by Sergio Brinkhuis
reviewed on PC
A popular theme
I am from a time when it was nearly impossible to have a serious conversation about space colonization with a grown-up. People would laugh it away as frivolous, impossible or unnecessary. Today men with brains as interesting and formidable as Elon Musk and Stephen Hawking are saying that the only hope for mankind is to get off this planet and no one is laughing. Whether driven by that scary, all too possible scenario of an uninhabitable Earth or the lure of exploring the unknown, taking mankind into space has become a very popular theme for games.
Aven Colony jumps onto that bandwagon in the form of a colony management sim slash city builder in space. It has all the bells and whistles you would expect from a city builder on planet Earth but it spoons in generous helpings of futuristic space sauce. Itís a solid idea for an ultimately solid game. Unfortunately solid isnít always all that much fun.
It comes easily
It took me a while to put my finger on why it wasnít. Thereís nothing inherently wrong with Aven Colony - from a technical perspective everything functions really well and building a colony is a very smooth experience. As with any city builder, you provide food and housing and continuity first before worrying about less urgent things like security, research and happiness. Being on an alien planet does add a few more steps in between. You will need fresh air and a constant stream of energy to keep the intakes and filters going for one thing. Then there are drone scrubbers that deal with infestations and processors that turn iron and kelko sludge into the gameís only building material, nanites.
Plopping all of these onto the planetís surface really is a smooth experience - too smooth. A steady supply of nanites is easily set up, food comes too easily, happiness comes too easily, everything comes too easily really. Itís almost as if the game was designed to be a free-for-all sandbox more than a challenging game. The alien flora - and some of its fauna - will occasionally throw something your way that the game calls ďcrisisĒ when you are setting up a new map, but even in the highest difficulty setting I never experienced anything that I would remotely call a crisis. Iíll give an example. Exploding geothermal vents send streams of toxic clouds in the direction of your colony at regular intervals. It took me all of about 30 minutes to decide I would ditch the intake fans that allow these clouds to enter my settlement in favor of air filters that are impervious. The trade off? An extra worker, an investment of a few more nanites and double the power. Electricity is cheap, nanites are almost free, and workers are easy to come by. None of it costs a dime to maintain once it has been installed. Crisis avoided, permanently. Along that same vain, I avoided farms that stop producing food during the winter, water pumps that required a fresh source of water and I doubled up every solar panel so that my colony would not be without power when the cold season starts.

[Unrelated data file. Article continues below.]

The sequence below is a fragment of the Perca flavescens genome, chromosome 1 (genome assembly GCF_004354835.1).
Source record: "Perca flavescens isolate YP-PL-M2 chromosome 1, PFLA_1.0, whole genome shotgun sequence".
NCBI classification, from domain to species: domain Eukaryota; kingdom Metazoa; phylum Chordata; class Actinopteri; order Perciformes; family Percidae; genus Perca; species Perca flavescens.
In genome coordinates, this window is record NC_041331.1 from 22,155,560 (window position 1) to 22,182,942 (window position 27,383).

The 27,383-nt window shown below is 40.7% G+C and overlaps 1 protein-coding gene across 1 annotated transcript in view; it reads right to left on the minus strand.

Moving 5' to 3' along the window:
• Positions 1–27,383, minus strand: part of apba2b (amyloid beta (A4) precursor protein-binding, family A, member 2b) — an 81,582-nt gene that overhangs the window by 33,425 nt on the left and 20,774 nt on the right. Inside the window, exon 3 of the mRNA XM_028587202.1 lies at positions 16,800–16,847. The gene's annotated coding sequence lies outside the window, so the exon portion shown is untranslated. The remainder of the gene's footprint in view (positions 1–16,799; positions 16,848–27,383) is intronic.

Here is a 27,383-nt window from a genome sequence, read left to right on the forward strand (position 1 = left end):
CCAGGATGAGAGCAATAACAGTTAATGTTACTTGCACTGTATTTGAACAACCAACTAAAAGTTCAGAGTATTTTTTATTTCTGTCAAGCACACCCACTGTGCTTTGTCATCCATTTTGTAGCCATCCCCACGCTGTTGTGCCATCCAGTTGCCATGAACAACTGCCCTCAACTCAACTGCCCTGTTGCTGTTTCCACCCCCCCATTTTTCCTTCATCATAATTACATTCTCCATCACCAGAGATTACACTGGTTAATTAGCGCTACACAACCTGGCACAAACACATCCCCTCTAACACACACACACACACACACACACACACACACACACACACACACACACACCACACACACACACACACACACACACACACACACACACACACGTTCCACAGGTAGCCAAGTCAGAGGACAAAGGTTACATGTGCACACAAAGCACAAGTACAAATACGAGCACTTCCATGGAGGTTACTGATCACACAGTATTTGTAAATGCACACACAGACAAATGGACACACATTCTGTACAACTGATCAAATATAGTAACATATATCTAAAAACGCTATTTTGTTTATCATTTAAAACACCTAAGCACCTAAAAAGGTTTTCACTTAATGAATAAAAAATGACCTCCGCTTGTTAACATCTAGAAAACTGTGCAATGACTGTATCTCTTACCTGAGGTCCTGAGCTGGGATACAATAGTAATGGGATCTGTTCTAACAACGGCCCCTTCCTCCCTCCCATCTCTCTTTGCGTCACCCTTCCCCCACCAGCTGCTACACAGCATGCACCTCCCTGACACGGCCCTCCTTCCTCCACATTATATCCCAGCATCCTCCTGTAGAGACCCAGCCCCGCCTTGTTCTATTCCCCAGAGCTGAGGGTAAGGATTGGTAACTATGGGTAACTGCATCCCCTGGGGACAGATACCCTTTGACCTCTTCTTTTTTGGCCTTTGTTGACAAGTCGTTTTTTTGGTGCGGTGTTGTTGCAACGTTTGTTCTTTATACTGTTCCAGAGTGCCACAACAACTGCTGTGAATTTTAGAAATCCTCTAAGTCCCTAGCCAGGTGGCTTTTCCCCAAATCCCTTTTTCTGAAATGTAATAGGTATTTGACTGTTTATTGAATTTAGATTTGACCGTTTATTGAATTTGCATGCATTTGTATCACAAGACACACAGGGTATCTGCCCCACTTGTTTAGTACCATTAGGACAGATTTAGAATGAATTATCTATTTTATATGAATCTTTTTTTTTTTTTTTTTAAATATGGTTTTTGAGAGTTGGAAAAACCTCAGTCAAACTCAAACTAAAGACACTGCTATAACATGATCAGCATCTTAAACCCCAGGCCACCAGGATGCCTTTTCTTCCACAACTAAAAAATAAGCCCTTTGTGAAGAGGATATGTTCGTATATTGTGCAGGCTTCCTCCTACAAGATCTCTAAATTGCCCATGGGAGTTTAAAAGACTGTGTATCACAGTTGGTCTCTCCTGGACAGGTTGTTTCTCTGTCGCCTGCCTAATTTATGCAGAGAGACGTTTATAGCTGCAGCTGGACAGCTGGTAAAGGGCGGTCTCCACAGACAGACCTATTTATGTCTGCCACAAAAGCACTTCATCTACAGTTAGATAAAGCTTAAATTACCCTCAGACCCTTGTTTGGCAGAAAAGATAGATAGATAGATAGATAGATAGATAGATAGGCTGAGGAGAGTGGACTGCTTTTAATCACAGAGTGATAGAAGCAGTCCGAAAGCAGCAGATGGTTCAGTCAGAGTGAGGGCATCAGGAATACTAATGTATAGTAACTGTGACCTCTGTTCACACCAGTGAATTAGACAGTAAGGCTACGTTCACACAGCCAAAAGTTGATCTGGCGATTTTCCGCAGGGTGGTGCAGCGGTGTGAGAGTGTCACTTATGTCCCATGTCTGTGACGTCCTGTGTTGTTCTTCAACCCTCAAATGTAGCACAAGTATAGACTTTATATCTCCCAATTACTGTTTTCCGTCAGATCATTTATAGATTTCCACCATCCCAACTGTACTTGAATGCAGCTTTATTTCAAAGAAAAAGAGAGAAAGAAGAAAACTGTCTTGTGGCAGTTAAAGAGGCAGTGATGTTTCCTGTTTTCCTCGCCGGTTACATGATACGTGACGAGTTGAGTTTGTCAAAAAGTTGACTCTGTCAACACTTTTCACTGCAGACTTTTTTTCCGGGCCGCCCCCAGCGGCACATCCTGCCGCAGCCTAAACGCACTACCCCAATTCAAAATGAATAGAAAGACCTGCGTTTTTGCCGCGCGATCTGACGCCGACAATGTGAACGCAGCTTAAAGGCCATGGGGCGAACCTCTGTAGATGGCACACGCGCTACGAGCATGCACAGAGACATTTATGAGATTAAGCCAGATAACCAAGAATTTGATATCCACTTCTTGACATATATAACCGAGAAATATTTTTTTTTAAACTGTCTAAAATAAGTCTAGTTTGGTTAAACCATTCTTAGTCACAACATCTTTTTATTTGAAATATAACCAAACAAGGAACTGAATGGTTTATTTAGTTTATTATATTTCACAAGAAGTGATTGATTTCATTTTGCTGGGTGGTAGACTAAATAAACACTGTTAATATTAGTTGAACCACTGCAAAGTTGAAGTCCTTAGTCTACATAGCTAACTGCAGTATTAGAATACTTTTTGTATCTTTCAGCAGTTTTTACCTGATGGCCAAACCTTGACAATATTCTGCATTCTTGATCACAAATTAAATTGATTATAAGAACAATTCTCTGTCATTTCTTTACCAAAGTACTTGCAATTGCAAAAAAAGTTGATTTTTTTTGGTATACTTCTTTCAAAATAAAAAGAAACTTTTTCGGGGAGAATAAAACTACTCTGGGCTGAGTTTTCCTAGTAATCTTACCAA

Everything that you produce is thrown onto one big heap and youíll rarely notice the existence of individual foods or materials. Colonists will keep coming as long as you feed them something, anything really. Vaccines only need water, but you donít need them. There are drugs that enhance output or promote happiness but you donít need them. There are more than a dozen food types but providing half of that is more than enough. Trade can bring in some of the goods that you cannot produce yourself but... you donít need them.
Research is the same smooth experience - once the research center is built, all you need to do is select which items you want to research. There are no prerequisites, you donít need any resources, it just goes. Select all of the research options in one go and the center will plug away at it requiring no further intervention from the player. Even the potentially great fun Expedition element is too easy. Once youíve built the expedition center you open a map of the planet and send an exploration vessel to explore and investigate. This could have been where Aven Colony set itself apart but itís little more than selecting a point of interest - multiple if you feel like it - and letting the vessel do its thing. Your only interaction after that is reading the lacklustre text notifications that summarize the materials you got, the people you rescued or the rover you repaired.
And itís not just the gameplay that is a bit listless, the visuals are equally unexciting. The buildings are all greys and browns with the occasional blue or purple thrown in for good measure. With grey being the predominant colour everything in your colony looks very samey unless you zoom in. Zoomed in there is actually a fair bit of detail but nobody manages a colony zoomed in. Different biomes offer a bit of visual variation but unfortunately the developers did not capitalize on these to offer variation in dangers or even weather. Solar panels have the same yield in the desert as they do in the jungle, all planets throw creep and plague spores at you and winter is as long on the icy map Azara as it is on the desert map Sandy Gulch.
A good city builder provides a constant balancing act between keeping your people fed, happy and healthy. That should be doubly so for a city builder set on an alien planet with countless unknown dangers lurking in every corner. Aven Colony does little to deliver the struggle of a space colony, or any colony really, and that is a missed opportunity if I ever saw one. Even if youíre not looking for that experience, there is little to recommend it as a regular city builder - itís just too easy.
Fails to capitalize on what makes space colonization interesting.